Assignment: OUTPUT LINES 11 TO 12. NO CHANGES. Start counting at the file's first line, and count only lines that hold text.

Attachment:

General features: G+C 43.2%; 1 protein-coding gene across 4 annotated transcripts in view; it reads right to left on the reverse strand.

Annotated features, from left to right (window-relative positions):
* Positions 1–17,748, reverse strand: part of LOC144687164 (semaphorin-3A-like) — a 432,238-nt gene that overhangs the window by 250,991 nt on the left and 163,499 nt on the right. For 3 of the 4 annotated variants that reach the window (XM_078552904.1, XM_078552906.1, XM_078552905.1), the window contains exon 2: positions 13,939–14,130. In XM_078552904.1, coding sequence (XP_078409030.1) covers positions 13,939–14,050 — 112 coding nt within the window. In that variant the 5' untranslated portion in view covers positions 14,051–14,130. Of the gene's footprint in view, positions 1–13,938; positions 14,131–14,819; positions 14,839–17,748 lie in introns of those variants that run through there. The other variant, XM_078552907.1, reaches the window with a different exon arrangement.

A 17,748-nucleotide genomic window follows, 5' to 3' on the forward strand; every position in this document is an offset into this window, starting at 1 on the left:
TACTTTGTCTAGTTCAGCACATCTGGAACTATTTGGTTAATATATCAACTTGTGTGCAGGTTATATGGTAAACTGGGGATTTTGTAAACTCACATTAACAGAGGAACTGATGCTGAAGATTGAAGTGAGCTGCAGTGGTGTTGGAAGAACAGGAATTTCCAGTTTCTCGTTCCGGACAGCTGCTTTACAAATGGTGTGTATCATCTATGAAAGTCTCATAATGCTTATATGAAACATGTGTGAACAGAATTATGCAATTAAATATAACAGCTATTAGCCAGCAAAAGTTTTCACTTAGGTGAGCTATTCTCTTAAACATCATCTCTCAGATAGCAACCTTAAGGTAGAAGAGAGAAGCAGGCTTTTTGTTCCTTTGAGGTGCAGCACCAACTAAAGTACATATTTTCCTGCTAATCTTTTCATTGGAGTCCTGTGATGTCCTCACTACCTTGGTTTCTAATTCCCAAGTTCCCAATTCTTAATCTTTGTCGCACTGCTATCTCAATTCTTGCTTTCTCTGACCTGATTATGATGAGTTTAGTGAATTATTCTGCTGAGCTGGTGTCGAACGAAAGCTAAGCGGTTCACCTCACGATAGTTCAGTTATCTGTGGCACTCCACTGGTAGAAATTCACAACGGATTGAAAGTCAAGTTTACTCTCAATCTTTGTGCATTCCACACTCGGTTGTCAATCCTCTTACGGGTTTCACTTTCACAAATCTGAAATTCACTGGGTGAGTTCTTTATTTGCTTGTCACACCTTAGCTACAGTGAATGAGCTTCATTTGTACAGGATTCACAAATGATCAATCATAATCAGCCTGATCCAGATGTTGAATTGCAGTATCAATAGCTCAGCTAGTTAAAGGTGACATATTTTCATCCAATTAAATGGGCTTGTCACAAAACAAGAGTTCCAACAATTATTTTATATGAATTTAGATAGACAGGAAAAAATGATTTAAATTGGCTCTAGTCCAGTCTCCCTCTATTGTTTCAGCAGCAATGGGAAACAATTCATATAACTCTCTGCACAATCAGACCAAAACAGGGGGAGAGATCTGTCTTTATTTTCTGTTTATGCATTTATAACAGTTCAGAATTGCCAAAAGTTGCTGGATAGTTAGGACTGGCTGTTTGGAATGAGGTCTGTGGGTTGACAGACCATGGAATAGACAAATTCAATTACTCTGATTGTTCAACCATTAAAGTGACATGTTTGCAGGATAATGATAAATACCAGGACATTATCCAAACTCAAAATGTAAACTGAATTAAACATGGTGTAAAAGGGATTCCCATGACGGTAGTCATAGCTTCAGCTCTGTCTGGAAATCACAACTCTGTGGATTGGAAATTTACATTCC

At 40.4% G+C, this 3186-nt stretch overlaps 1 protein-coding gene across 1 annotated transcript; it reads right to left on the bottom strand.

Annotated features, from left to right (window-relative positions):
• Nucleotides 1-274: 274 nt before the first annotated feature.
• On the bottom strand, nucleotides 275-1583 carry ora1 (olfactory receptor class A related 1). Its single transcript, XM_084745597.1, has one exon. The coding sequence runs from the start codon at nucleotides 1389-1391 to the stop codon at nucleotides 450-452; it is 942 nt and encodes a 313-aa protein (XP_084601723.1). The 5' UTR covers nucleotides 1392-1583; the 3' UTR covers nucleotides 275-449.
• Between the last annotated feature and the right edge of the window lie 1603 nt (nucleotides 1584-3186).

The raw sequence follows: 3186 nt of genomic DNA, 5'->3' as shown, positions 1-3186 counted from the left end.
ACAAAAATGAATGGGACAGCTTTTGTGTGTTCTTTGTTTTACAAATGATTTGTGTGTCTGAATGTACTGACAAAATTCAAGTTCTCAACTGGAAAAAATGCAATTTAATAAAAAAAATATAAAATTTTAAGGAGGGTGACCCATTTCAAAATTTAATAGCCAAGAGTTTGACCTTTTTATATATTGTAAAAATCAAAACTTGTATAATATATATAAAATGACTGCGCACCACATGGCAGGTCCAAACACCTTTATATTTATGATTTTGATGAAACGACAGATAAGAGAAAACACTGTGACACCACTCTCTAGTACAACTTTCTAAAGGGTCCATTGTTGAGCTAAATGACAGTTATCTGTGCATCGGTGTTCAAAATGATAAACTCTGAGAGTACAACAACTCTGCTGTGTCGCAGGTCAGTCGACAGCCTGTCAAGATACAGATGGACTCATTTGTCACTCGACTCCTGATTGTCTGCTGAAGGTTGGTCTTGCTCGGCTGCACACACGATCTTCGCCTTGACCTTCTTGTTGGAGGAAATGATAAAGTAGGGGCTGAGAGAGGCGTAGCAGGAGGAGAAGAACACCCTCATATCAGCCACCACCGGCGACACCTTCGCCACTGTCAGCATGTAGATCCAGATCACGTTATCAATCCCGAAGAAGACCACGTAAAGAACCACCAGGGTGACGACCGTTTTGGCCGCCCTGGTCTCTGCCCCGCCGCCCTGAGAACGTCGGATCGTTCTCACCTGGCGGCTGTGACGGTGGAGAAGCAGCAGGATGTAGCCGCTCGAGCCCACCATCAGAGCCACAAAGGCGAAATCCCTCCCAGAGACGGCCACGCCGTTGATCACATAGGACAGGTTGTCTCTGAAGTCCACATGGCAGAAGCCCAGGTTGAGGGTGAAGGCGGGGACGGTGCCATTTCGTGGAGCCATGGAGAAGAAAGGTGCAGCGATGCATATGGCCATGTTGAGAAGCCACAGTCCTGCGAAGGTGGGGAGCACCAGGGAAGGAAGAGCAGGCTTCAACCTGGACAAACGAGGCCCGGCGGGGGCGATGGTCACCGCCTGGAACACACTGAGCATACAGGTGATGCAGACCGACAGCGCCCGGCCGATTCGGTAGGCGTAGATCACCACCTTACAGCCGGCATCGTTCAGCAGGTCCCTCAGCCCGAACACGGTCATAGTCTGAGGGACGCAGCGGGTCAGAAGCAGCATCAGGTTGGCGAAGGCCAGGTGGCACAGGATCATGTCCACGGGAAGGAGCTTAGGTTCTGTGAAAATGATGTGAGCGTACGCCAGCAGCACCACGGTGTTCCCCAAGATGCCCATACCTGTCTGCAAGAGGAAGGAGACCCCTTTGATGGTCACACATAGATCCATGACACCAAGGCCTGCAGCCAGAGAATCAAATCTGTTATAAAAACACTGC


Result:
The raw sequence follows: 3186 nt of genomic DNA, 5'->3' as shown, positions 1-3186 counted from the left end.
ACAAAAATGAATGGGACAGCTTTTGTGTGTTCTTTGTTTTACAAATGATTTGTGTGTCTGAATGTACTGACAAAATTCAAGTTCTCAACTGGAAAAAATGCAATTTAATAAAAAAAATATAAAATTTTAAGGAGGGTGACCCATTTCAAAATTTAATAGCCAAGAGTTTGACCTTTTTATATATTGTAAAAATCAAAACTTGTATAATATATATAAAATGACTGCGCACCACATGGCAGGTCCAAACACCTTTATATTTATGATTTTGATGAAACGACAGATAAGAGAAAACACTGTGACACCACTCTCTAGTACAACTTTCTAAAGGGTCCATTGTTGAGCTAAATGACAGTTATCTGTGCATCGGTGTTCAAAATGATAAACTCTGAGAGTACAACAACTCTGCTGTGTCGCAGGTCAGTCGACAGCCTGTCAAGATACAGATGGACTCATTTGTCACTCGACTCCTGATTGTCTGCTGAAGGTTGGTCTTGCTCGGCTGCACACACGATCTTCGCCTTGACCTTCTTGTTGGAGGAAATGATAAAGTAGGGGCTGAGAGAGGCGTAGCAGGAGGAGAAGAACACCCTCATATCAGCCACCACCGGCGACACCTTCGCCACTGTCAGCATGTAGATCCAGATCACGTTATCAATCCCGAAGAAGACCACGTAAAGAACCACCAGGGTGACGACCGTTTTGGCCGCCCTGGTCTCTGCCCCGCCGCCCTGAGAACGTCGGATCGTTCTCACCTGGCGGCTGTGACGGTGGAGAAGCAGCAGGATGTAGCCGCTCGAGCCCACCATCAGAGCCACAAAGGCGAAATCCCTCCCAGAGACGGCCACGCCGTTGATCACATAGGACAGGTTGTCTCTGAAGTCCACATGGCAGAAGCCCAGGTTGAGGGTGAAGGCGGGGACGGTGCCATTTCGTGGAGCCATGGAGAAGAAAGGTGCAGCGATGCATATGGCCATGTTGAGAAGCCACAGTCCTGCGAAGGTGGGGAGCACCAGGGAAGGAAGAGCAGGCTTCAACCTGGACAAACGAGGCCCGGCGGGGGCGATGGTCACCGCCTGGAACACACTGAGCATACAGGTGATGCAGACCGACAGCGCCCGGCCGATTCGGTAGGCGTAGATCACCACCTTACAGCCGGCATCGTTCAGCAGGTCCCTCAGCCCGAACACGGTCATAGTCTGAGGGACGCAGCGGGTCAGAAGCAGCATCAGGTTGGCGAAGGCCAGGTGGCACAGGATCATGTCCACGGGAAGGAGCTTAGGTTCTGTGAAAATGATGTGAGCGTACGCCAGCAGCACCACGGTGTTCCCCAAGATGCCCATACCTGTCTGCAAGAGGAAGGAGACCCCTTTGATGGTCACACATAGATCCATGACACCAAGGCCTGCAGCCAGAGAATCAAATCTGTTATAAAAACACTGC